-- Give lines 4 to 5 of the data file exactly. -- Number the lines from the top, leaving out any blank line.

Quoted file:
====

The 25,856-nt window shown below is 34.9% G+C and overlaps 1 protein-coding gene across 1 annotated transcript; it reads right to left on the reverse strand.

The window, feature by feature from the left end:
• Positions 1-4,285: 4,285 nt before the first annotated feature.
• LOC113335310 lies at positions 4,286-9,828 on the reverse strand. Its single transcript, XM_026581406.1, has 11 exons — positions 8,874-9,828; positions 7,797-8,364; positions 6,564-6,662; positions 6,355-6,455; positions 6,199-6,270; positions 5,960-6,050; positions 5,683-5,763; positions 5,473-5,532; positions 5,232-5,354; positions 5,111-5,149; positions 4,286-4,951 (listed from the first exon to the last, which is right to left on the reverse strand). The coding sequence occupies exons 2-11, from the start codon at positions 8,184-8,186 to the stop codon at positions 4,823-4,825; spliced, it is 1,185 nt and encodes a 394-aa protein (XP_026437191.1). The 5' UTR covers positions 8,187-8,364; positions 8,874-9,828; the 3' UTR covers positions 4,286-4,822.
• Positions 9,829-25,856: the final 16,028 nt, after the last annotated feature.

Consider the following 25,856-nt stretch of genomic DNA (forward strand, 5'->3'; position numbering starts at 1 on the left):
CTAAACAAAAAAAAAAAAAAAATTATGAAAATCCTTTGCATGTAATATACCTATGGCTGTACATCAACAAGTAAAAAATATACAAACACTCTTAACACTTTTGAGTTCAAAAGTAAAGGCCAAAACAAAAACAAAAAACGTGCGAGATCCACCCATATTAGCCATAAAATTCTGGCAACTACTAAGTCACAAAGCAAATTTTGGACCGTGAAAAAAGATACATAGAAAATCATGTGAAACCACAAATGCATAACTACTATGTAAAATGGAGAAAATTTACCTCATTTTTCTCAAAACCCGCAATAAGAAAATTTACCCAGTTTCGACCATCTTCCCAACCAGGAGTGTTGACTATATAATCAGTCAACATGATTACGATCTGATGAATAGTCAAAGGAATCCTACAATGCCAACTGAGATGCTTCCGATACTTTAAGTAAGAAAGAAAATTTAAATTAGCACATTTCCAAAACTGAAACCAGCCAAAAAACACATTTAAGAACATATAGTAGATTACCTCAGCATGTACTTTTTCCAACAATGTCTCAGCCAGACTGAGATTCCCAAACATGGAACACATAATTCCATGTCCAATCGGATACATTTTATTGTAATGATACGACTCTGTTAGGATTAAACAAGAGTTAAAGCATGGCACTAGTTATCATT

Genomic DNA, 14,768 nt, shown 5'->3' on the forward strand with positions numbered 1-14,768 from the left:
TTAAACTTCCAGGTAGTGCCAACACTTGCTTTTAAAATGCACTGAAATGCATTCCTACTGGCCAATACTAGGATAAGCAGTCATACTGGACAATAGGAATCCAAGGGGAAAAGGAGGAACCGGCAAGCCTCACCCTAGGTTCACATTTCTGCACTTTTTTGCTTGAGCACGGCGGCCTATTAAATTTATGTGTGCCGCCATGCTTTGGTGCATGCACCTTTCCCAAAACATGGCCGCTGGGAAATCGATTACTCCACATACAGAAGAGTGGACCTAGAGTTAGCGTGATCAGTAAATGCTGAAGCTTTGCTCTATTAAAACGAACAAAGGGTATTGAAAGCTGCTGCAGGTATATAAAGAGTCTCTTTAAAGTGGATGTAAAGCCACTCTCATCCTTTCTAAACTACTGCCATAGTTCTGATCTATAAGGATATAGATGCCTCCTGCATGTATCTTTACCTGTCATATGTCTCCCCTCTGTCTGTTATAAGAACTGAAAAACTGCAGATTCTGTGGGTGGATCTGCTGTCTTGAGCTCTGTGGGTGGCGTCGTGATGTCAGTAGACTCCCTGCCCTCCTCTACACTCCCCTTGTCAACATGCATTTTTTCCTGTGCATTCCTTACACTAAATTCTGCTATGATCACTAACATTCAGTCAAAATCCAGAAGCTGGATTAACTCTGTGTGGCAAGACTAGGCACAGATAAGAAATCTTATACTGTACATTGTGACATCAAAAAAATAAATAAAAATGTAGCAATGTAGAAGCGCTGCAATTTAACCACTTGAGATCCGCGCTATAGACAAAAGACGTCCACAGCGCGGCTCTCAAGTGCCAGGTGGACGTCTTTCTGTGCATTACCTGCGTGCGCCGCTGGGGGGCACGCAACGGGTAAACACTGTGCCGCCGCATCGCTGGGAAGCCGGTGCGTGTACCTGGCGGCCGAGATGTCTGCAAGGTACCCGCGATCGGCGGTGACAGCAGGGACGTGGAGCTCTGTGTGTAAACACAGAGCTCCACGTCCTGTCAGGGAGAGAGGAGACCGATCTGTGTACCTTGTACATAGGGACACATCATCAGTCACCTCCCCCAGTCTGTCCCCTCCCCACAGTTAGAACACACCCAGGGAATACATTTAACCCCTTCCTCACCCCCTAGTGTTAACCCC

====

• LOC113335310 lies at positions 4,286-9,828 on the reverse strand. Its single transcript, XM_026581406.1, has 11 exons — positions 8,874-9,828; positions 7,797-8,364; positions 6,564-6,662; positions 6,355-6,455; positions 6,199-6,270; positions 5,960-6,050; positions 5,683-5,763; positions 5,473-5,532; positions 5,232-5,354; positions 5,111-5,149; positions 4,286-4,951 (listed from the first exon to the last, which is right to left on the reverse strand). The coding sequence occupies exons 2-11, from the start codon at positions 8,184-8,186 to the stop codon at positions 4,823-4,825; spliced, it is 1,185 nt and encodes a 394-aa protein (XP_026437191.1). The 5' UTR covers positions 8,187-8,364; positions 8,874-9,828; the 3' UTR covers positions 4,286-4,822.
• Positions 9,829-25,856: the final 16,028 nt, after the last annotated feature.